Fun for Grown-ups: Camp No Counselors

By Jane Whitttington on April 17th, 2017 / Comments

Remember summer camp? Sitting around the fire, roasting marshmallows for s’mores, telling stories, and singing songs. Swimming in the lake, hiking through the woods, gazing at the stars. Crafts, games, new friends. Now it’s possible for grown-ups to reexperience those days gone by—with one important exception. No counselors! This happy childhood experience is now available for adults and is called Camp No Counselors, coming to a campsite near you this summer!

In only four years, Adam Tichauer, the founder of Camp No Counselors, has seen his audacious start-up grow from one employee-himself-to 50 during peak camping season. It started in one location and has grown to 16, 13 in the United States and three in Canada. This year, there will be two in Michigan, one near Newaygo and one a couple of hours from Chicago.

Tichauer says, “In 2013, I was living in New York City and planned a fun weekend in upstate New York for friends. One thing led to another, and by the time the weekend rolled around, 90 people had decided to join in! At the time, I was working in a music tech business I had started, but the idea of planning camps like the one my friends and I had enjoyed was intriguing. In May of 2014, I started Camp No Counselors, and the business has flourished since then.”

He continues, “We had four camps in the first year. The first was a winter camp in Killington, Vermont, which was attended by 125 people. Although that one was a success, we decided to concentrate on summer camps, like the ones we attended as kids.”

Typically, the camp runs three and a half days. Campers are transported by bus to the location, which is not disclosed ahead of time. Camp No Counselors finds sites that are fully-equipped as camps, with cabins, dining halls, activity centers, sports facilities and everything that makes camping fun.  Since these are locations for kids’ summer camps, Camp No Counselors concentrates its efforts on May/June and August/September/October. Each camp is limited to 200 campers with about 10-12 staff (who are not counselors!).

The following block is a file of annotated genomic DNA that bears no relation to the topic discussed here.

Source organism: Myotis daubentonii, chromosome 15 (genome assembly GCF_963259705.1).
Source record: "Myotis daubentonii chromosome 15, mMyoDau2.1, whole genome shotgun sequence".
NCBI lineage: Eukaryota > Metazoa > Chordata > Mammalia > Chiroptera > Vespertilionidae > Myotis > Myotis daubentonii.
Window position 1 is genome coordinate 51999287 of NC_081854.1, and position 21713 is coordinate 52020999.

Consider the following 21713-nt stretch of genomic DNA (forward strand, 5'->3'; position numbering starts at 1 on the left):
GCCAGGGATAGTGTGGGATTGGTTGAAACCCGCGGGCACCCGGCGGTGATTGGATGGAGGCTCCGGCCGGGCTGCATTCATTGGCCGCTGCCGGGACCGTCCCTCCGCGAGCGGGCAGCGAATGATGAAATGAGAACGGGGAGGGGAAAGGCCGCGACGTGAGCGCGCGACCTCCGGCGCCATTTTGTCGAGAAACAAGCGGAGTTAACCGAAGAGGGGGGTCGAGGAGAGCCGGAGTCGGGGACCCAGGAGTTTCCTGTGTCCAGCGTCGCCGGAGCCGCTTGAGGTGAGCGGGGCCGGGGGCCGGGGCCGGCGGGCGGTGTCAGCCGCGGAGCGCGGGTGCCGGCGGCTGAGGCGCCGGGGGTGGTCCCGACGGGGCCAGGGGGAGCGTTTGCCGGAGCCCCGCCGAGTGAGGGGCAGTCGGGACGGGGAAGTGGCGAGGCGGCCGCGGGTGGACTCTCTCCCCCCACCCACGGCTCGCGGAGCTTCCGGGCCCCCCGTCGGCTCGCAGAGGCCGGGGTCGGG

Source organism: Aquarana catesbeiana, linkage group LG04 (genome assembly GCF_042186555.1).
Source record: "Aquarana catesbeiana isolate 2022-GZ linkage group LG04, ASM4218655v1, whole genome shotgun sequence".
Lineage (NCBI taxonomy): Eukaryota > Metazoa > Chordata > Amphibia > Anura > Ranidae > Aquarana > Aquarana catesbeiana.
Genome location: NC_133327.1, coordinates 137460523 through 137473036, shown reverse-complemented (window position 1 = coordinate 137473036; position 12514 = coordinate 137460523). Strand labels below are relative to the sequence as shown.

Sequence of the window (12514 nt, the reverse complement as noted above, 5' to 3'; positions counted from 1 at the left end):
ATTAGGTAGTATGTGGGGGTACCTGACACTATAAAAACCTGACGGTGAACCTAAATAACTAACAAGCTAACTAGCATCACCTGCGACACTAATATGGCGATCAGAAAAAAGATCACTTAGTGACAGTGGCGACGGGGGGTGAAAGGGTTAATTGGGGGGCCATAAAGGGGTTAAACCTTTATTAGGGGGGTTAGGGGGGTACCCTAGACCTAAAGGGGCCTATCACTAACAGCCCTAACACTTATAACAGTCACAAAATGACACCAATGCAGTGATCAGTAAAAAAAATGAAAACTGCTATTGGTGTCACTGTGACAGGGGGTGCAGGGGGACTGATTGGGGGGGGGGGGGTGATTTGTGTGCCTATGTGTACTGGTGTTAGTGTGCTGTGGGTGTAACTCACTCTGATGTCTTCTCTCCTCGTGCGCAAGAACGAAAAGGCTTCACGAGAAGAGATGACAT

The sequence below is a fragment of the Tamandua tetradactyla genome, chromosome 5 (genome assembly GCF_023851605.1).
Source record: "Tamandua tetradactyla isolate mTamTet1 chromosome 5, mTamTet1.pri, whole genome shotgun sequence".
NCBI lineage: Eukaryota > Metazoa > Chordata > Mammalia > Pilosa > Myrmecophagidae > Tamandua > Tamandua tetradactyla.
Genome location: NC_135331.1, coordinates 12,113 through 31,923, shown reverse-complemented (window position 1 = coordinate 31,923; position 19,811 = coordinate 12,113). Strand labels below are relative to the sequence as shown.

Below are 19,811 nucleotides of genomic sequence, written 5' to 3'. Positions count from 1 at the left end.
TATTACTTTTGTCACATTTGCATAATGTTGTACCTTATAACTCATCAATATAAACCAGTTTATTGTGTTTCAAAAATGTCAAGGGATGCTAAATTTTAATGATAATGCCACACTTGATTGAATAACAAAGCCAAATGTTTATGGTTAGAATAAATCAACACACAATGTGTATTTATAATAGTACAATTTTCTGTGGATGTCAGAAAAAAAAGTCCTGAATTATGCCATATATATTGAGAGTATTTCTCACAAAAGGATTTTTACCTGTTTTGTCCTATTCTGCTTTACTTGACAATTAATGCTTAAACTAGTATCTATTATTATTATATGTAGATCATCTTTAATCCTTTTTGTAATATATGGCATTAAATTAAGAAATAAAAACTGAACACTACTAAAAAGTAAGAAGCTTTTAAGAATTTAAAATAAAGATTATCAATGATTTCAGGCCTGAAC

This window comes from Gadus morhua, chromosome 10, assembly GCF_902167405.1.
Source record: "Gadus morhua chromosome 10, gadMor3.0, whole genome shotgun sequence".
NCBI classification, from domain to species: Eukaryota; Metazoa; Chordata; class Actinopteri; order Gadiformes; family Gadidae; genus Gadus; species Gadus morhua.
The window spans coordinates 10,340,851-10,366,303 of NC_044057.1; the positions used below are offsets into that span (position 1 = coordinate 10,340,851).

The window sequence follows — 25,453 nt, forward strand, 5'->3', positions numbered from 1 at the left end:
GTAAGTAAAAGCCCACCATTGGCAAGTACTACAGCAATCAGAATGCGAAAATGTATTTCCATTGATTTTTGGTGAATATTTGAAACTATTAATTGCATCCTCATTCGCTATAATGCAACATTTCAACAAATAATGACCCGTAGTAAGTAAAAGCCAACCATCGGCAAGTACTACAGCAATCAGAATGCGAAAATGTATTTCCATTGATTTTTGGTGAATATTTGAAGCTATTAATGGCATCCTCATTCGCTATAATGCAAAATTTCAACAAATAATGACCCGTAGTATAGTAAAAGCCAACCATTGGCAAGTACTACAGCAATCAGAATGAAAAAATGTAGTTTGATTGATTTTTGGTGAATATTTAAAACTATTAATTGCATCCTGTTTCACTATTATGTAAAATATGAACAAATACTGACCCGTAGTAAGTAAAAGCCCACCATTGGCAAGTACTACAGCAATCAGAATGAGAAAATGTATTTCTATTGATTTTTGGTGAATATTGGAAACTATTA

Tichauer says, “Since the infrastructure of the camp is already there, we don’t have to reinvent any of that; we are able to use the existing facilities. The cooks we use are the camp cooks, but we give them the opportunity to go beyond cooking for kids. The meals we serve are made from fresh, local ingredients, and the cooks are happy to have the opportunity to be creative and come up with great meals.”

He continues, “In fact, the two most important things we look for are clean and comfortable accommodations and good food. No boiled hot dogs or lumpy oatmeal for our campers! Besides the good food, there are mimosas for breakfast, wine with dinner, and other adult beverages available.”

All the activities remembered from childhood summers are at Camp No Counselors, and campers can sign up for arts and crafts, swimming and waterskiing, archery and a variety of other interests. And if sitting on the beach reading sounds better, campers can sign up for nothing at all.

Tichauer says that the age range is generally 25-35 with the average age of his campers at 30. About 55 percent are women and about half are in relationships. Many campers sign up with friends or significant others while some come on their own.

Tichauer says, “One of the best things about camp when I was a kid was meeting new people and making new friends. That’s one of our goals at Camp No Counselors too.”

He continues, “Our camps are like the ones we knew growing up, but there is a lot more freedom and a more laidback atmosphere. We’ve been lucky that we haven’t had to do a lot of marketing—many campers join us because they have heard from others how much fun it is. We’re very active on social media, and we’ve also had good press coverage, like in Rolling Stone and on CNN.”

The Michigan camp near Newaygo is over the June 22nd weekend. The Chicago group, who will be camping in Michigan, is over Labor Day weekend. Both are filling fast, so if the interest is there, check out their website at

About the Author

Jane Whitttington

Jane Whitttington

Jane Whitttington is a freelance writer and editor who lives in Grand Rapids. A Michigan native and Michigan State University grad, she enjoys reading, travel, politics and volunteering.